News article

Young Children in Urban China Found to Have a Low Intake of Essential Nutrients

Posted:  Monday, November 16, 2015

Early childhood is a time when food preferences and dietary habits are being established. The dietary patterns established during this time often persist into adulthood and have implications for developing diet-related chronic diseases, such as cardiovascular disease and diabetes, later in life. Therefore, understanding young children’s diets can help health professionals develop specific strategies for improvement.

To date, the food sources of nutrients in young children in China have been little investigated. To gain a better understanding of the feeding patterns of young children in this region, a recent study investigated the major food sources of energy and nutrients among infants and toddlers. Data from the Maternal Infant Nutrition Growth (MING) study was used, in which a 24-hour dietary recall was collected from 1409 children (aged between 6 and 35 months of age) via face-to-face interviews with the primary caregivers. 

All food, beverages and dietary supplements that the children consumed on the previous day were recorded and processed. The study found that children in all three age groups received most of their energy (52 to 69%) from just a handful of foods including: infant formula or growing-up (fortified) milk, rice, noodles, pork and eggs. For infants, infant formula and breast milk were the primary and secondary sources of energy, followed by rice. For toddlers 12-23 months, growing up milks are the number one source of energy followed by rice. For toddlers 24-36 months, rice is the primary source of energy.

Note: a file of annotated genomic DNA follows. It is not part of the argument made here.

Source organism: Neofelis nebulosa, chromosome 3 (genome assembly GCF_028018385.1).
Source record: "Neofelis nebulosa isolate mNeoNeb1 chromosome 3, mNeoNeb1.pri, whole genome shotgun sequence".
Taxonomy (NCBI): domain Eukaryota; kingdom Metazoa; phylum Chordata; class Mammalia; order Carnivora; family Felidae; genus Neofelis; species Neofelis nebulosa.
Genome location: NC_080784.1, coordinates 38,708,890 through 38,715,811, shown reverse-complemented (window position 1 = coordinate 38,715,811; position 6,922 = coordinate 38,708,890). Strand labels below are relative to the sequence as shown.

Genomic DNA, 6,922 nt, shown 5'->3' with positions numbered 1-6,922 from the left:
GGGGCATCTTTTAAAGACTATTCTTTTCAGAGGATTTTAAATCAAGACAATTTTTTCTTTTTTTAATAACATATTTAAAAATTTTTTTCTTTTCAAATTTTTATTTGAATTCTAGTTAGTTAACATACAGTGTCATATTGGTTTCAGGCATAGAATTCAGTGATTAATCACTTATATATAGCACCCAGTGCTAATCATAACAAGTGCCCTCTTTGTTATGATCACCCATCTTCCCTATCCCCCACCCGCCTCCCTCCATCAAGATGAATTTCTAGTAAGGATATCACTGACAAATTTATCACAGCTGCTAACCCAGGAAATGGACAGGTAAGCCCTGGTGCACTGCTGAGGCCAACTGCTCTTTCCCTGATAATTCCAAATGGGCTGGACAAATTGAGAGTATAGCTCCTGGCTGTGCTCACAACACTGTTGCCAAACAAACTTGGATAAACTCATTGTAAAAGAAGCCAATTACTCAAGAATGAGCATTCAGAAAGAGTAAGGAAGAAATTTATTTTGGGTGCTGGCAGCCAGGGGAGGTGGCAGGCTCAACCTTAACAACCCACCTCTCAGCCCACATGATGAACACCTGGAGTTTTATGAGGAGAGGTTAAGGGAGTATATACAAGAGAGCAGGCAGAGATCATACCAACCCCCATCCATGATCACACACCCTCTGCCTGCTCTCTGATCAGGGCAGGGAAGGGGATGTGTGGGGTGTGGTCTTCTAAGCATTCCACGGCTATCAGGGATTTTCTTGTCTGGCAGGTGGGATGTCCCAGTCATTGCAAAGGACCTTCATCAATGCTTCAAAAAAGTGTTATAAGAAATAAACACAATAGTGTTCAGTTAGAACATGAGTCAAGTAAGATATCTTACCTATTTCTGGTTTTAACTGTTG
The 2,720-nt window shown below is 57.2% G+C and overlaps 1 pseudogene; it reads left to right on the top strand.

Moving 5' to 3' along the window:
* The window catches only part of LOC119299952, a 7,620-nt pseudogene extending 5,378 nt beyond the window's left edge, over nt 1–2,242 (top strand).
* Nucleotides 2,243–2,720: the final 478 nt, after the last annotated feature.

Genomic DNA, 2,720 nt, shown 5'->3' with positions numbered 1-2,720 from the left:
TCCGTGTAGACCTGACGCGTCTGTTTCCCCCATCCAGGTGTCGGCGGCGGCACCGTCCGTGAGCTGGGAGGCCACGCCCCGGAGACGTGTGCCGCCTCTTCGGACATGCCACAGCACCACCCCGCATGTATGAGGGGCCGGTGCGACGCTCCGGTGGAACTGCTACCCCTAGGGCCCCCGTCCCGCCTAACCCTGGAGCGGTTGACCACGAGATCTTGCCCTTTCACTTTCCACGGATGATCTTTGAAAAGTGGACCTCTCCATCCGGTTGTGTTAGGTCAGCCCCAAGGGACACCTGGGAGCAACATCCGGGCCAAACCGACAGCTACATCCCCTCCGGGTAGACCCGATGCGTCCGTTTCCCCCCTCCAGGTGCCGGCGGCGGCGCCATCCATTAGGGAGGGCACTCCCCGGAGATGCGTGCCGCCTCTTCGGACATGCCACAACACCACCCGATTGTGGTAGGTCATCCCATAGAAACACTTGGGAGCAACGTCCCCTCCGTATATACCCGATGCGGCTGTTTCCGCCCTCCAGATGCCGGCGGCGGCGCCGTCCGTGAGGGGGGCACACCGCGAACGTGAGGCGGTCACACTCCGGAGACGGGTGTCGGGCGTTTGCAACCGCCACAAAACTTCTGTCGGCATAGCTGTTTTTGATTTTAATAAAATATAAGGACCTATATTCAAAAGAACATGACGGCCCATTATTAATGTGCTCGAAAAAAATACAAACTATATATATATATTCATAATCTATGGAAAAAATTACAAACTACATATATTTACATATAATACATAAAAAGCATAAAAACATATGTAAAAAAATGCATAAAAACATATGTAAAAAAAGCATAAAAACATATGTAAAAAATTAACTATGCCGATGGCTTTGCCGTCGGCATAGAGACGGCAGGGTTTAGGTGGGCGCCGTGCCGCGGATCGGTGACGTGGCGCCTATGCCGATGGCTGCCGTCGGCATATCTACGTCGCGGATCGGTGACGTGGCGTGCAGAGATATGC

Rice and noodles were not only top sources of energy (17 to 26%) and carbohydrate (27 to 40%) but also top sources of protein (13 to 16%), iron (13 to 18%) and zinc (11 to 1%). Supplements made substantial contributions to intakes of vitamin A, zinc, iron and calcium. Salt added during home-cooking was the main source of sodium (60 to 80%). This study provides important insights into the core diets of young children in China and highlights that as a large proportion of energy comes from low-nutrient dense foods (rice and noodles), urban children are at risk of having an inadequate intake of some key nutrients. 

For Chinese infants, there is a risk of too little iron, selenium, folate, vitamin B6 and fat in the diet and for toddlers there is a risk of inadequate intake of vitamin B6 and fat, and also the risk of too much sodium.

The study concluded that the intake of more nutrient rich foods, including fruits and vegetables, milk and meat, should be encouraged. Information from this study could be used for the development of various public health strategies to improve diet quality and address nutrient shortfalls in the diets of this vulnerable population.